|From Blogger Pictures|
It’s not official, and the Transportation Security Administration is tight-lipped, but practically speaking, the unpopular and probably very ineffective 3-1-1 flight rule (no gels, aerosols or liquid) is all but dead.
3-1-1 limited passengers’ rights to carry any kind of liquid on a plane to a 3.4 ounce bottle, in a 1 quart-sized, clear, plastic, zip-lock bag, with a limit of 1 bag per passenger, placed in screening bin.
The agency’s web site still posts the restriction, but MSNBC reports that fewer and fewer passengers are being asked to remove lotions, shampoos and water bottles from their luggage, and officials seem not to be questioning passengers or rejecting liquids in in carry-ons even during the screening process.
The rule was a reaction to a 2006 bomb attempt on a British flight to the United States, and became instantly unpopular with travelers who saw it as intrusive and ineffective. How, most asked, could a tube of toothpaste bring down a plane?
A TSA blog post on the subject points to new generation of technologies like AT (Advance Technology) X-Rays, body scanners, and Computed Tomography (CT) Scanners, likely making the whole 3-1-1 inspection issue irrelevant.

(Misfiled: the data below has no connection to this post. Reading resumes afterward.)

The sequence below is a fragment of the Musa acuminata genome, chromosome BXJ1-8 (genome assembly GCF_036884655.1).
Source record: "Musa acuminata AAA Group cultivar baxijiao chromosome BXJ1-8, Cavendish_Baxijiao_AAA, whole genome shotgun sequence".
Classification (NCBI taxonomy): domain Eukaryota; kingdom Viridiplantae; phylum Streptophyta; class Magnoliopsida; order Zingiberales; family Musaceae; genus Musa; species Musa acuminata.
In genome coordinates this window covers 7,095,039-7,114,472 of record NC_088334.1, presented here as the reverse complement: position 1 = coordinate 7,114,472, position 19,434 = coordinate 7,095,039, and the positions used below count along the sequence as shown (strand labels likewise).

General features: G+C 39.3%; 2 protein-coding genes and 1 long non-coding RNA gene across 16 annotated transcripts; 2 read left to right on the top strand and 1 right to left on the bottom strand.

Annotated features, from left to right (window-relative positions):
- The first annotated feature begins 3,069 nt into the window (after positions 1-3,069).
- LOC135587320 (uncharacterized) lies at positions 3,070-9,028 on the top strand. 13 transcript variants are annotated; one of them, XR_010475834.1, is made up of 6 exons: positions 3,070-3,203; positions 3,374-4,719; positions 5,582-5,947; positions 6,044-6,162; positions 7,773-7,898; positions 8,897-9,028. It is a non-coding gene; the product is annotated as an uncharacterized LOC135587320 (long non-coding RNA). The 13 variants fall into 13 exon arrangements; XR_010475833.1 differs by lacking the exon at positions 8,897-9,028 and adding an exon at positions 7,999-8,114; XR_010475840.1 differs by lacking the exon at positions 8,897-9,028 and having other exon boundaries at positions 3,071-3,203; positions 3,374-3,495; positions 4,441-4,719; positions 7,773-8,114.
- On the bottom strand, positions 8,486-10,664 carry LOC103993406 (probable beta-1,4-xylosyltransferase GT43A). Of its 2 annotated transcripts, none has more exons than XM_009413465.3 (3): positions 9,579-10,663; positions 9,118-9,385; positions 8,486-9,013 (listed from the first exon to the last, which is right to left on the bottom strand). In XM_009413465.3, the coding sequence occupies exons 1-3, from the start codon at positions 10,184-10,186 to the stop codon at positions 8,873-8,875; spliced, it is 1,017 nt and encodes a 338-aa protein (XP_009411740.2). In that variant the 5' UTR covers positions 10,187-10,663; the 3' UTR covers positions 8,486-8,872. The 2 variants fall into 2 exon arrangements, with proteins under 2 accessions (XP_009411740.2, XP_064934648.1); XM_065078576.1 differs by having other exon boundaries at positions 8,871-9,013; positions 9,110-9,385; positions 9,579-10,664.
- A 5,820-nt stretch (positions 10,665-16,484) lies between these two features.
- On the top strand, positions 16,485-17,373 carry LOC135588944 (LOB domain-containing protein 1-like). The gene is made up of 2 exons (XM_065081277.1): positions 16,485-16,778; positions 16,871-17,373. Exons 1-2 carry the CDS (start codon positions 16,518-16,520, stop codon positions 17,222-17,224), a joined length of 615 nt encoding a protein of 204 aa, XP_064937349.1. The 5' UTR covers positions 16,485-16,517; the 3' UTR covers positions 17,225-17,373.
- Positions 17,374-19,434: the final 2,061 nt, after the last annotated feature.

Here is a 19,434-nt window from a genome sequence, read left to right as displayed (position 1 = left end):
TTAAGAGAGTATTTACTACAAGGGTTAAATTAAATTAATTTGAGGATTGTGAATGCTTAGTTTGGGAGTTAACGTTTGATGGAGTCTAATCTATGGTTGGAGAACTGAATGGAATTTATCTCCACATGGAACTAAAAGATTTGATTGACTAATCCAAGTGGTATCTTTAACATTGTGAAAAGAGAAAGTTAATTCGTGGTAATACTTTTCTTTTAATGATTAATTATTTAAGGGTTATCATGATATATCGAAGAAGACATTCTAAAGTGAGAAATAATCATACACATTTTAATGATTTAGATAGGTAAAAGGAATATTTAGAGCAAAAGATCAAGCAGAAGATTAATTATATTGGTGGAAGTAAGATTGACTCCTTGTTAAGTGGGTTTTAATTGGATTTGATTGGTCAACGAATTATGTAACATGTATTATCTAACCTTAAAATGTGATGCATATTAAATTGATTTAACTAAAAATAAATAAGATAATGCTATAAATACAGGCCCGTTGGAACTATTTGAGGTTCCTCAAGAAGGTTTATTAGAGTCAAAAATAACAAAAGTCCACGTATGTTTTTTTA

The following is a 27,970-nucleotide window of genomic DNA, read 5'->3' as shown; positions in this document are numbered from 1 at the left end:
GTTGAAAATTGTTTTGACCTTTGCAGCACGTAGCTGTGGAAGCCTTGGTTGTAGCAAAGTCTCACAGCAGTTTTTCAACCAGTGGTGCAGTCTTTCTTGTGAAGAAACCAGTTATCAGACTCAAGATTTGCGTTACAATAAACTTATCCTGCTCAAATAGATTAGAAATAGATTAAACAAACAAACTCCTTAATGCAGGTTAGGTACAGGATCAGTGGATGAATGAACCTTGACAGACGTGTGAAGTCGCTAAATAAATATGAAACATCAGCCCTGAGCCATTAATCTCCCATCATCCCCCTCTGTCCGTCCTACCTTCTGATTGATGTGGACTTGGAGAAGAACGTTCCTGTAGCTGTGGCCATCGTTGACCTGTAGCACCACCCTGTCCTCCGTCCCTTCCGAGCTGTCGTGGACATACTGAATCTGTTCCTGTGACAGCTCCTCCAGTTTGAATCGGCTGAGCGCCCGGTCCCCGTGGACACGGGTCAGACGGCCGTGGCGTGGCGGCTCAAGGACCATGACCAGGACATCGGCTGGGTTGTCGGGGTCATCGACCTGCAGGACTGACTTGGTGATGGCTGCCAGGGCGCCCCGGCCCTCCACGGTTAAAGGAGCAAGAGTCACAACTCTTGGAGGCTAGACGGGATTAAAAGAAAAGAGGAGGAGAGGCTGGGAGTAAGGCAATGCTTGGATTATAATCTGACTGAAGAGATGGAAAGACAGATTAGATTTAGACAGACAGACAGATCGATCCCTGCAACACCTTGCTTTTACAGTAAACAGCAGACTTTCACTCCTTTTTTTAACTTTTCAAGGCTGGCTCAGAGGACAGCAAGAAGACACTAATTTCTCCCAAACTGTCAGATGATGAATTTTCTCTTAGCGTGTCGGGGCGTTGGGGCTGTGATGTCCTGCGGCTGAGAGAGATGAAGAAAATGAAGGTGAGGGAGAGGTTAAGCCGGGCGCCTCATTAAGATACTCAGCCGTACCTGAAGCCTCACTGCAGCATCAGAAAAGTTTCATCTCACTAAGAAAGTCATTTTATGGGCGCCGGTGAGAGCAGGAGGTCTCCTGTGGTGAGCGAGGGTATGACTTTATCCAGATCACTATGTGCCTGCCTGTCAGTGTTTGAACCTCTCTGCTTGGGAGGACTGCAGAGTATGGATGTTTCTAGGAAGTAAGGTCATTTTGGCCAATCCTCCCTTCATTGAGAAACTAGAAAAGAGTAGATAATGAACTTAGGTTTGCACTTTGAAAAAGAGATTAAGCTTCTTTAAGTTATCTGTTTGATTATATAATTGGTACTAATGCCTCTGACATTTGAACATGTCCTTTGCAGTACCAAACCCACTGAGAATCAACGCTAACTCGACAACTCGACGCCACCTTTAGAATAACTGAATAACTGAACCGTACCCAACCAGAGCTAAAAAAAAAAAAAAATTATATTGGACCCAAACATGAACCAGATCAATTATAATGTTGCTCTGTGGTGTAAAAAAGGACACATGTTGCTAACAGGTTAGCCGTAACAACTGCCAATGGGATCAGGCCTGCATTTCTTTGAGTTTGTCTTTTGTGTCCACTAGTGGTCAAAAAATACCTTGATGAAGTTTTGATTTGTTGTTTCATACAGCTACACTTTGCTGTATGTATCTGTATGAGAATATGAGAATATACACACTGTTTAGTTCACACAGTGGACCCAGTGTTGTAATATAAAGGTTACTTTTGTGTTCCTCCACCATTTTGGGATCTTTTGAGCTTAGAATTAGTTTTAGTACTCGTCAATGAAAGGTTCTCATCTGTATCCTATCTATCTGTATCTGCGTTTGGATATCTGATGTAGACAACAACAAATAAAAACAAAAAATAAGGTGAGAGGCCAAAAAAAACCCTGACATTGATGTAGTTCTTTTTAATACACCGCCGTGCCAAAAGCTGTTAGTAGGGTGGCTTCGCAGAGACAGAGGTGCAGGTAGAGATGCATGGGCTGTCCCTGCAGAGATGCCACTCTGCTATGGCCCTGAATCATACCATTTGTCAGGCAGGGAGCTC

MSNBC says that passengers began noticing the change last year. Most travelers said they honestly forgot they had more than a 3 oz. bottle of shampoo or water or that they were not using a zip-lock bag, and were surprised when TSA screeners turned a blind eye.
A TSA spokeswoman insisted the 3-1-1- is still in effect, saying that the policy continues…but that the agency “empowers its workforce with discretion.”
And that just about says it.
Meantime one enterprising traveler posted a blog with a photo of a Starbucks-sponsored ad in a Mexican airport inviting passengers to take their frappuccino with them on board.
So, it’s good to know the Mexicans are ahead of us. And a bottle of mouthwash won’t make me miss my flight.
Are you relieved that 3-1-1 is on its way out?